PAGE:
HALF MOON BAY, Calif. The advent of next-generation factories for solar-cell production is expected to provide new and major growth opportunities for equipment and materials suppliers, according to an executive at SunPower Corp.
In total, the solar equipment market is projected to jump tenfold from $1 billion in 2010 to $10 billion by 2020, said Richard Swanson, president and chief technology officer for solar-cell maker SunPower, during a keynote address at the Industry Strategy Symposium (ISS) event here on Monday (Jan. 9).
This presents major opportunities for tool suppliers in several segments, such as solar die saws, diffusion furnaces, etchers, screen writers, and others. The solar equipment market is dominated by smaller, niche-oriented vendors, it was noted.
Solar-cell providers are in production or building next-generation 150- and 200-mm factories, which cost about $100 million. These factories are highly-automated “autolines” that produce from 200- to 500-megawatts per year, Swanson said.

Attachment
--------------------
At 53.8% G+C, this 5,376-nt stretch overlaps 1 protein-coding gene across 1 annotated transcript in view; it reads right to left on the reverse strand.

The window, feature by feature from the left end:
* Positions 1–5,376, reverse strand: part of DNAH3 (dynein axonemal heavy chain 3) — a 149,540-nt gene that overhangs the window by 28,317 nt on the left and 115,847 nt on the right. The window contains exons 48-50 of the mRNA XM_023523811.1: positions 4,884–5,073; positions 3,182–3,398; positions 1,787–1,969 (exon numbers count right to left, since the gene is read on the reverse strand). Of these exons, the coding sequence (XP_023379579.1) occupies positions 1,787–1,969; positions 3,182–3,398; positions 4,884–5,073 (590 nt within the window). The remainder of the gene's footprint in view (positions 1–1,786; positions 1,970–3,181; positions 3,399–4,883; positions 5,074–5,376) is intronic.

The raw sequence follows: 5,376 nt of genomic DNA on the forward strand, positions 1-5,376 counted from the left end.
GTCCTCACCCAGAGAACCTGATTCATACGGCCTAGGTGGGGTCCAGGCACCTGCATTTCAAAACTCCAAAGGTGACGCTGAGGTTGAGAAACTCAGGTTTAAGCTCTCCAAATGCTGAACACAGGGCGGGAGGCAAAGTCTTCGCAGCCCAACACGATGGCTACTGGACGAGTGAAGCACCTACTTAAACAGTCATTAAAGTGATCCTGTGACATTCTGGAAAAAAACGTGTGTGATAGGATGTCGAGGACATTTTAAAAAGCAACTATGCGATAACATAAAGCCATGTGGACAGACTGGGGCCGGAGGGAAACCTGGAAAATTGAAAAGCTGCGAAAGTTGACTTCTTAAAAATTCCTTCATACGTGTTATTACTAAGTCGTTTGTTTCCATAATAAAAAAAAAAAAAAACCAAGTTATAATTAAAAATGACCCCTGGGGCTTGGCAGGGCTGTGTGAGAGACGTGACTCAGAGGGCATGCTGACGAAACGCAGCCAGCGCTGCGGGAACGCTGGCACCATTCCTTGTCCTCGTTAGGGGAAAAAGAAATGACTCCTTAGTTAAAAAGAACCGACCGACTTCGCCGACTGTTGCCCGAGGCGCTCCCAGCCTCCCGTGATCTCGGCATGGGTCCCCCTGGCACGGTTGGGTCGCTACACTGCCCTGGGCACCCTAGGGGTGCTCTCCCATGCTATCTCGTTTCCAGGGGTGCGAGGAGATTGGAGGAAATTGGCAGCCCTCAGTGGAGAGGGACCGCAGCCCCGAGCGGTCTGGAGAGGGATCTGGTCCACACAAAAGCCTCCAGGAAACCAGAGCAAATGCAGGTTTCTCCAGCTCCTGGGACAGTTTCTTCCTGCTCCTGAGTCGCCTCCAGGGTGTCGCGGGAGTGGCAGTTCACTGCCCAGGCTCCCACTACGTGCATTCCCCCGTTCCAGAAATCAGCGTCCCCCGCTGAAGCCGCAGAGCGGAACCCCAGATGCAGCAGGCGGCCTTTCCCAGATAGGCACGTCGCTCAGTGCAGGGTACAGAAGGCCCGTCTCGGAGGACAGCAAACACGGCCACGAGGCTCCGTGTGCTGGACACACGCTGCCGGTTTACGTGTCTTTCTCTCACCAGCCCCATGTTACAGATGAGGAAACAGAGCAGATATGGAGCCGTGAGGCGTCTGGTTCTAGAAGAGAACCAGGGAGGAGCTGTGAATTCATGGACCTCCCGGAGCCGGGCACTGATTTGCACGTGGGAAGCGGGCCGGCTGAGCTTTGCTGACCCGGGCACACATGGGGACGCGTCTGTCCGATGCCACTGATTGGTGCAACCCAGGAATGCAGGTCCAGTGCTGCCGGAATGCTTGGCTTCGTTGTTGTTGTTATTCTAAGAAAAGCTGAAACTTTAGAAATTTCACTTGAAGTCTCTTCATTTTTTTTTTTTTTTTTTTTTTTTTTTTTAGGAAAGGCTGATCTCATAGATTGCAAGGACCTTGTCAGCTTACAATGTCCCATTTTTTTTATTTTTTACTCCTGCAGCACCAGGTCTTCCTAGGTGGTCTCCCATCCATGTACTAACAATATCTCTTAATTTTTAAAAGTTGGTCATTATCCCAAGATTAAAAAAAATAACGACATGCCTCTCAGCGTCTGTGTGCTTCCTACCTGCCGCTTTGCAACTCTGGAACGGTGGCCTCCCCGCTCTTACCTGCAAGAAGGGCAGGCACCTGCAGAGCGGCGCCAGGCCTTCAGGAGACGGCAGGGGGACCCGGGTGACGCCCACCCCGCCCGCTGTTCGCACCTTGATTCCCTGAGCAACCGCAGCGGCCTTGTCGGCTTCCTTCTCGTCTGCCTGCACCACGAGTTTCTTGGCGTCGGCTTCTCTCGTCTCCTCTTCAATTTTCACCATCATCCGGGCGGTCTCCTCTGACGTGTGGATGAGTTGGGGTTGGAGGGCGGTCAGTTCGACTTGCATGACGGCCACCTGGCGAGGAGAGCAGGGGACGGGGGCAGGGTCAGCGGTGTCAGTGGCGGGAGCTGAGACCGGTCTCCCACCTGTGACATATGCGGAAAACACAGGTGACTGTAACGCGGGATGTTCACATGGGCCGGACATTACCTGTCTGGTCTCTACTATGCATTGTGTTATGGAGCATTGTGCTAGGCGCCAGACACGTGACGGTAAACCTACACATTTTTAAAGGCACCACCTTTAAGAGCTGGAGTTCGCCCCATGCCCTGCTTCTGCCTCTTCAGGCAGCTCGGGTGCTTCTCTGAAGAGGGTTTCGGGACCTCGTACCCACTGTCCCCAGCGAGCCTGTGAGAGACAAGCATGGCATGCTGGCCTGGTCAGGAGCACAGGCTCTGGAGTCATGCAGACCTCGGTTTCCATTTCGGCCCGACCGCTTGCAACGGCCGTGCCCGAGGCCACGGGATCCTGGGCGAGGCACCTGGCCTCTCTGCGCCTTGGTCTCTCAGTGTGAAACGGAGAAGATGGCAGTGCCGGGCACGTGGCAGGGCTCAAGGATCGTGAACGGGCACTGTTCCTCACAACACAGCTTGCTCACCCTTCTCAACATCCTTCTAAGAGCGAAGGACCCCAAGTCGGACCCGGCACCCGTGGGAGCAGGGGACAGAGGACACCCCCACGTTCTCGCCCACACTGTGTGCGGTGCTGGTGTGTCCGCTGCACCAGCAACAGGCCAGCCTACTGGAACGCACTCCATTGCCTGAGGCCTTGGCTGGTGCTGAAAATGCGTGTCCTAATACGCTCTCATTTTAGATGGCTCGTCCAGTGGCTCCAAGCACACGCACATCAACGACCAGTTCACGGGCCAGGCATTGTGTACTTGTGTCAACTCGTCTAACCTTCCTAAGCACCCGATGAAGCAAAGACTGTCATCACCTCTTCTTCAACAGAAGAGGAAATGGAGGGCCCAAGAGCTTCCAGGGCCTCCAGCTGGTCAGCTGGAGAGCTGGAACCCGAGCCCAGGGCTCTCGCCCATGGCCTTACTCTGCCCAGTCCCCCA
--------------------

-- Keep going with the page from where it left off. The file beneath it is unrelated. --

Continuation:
Each factory could produce 70-to-180 million wafers a year, or roughly 8,000-to-20,000 wafers per hour. The capital cost for a solar-cell plant is projected to be around $0.50-per-watt, although the industry is attempting to spend “half of that,” he said.
However, after sizzling growth in recent times, the solar energy market is projected to dim and “hit the wall” for panel, equipment and materials vendors in 2006, warned an analyst.
The projected slowdown in the solar market for 2006 is mainly due to ongoing and severe shortages of polysilicon, one of the key materials used for making solar cells, said Jesse Pichel, an analyst with Piper Jaffray Inc., an investment banking firm.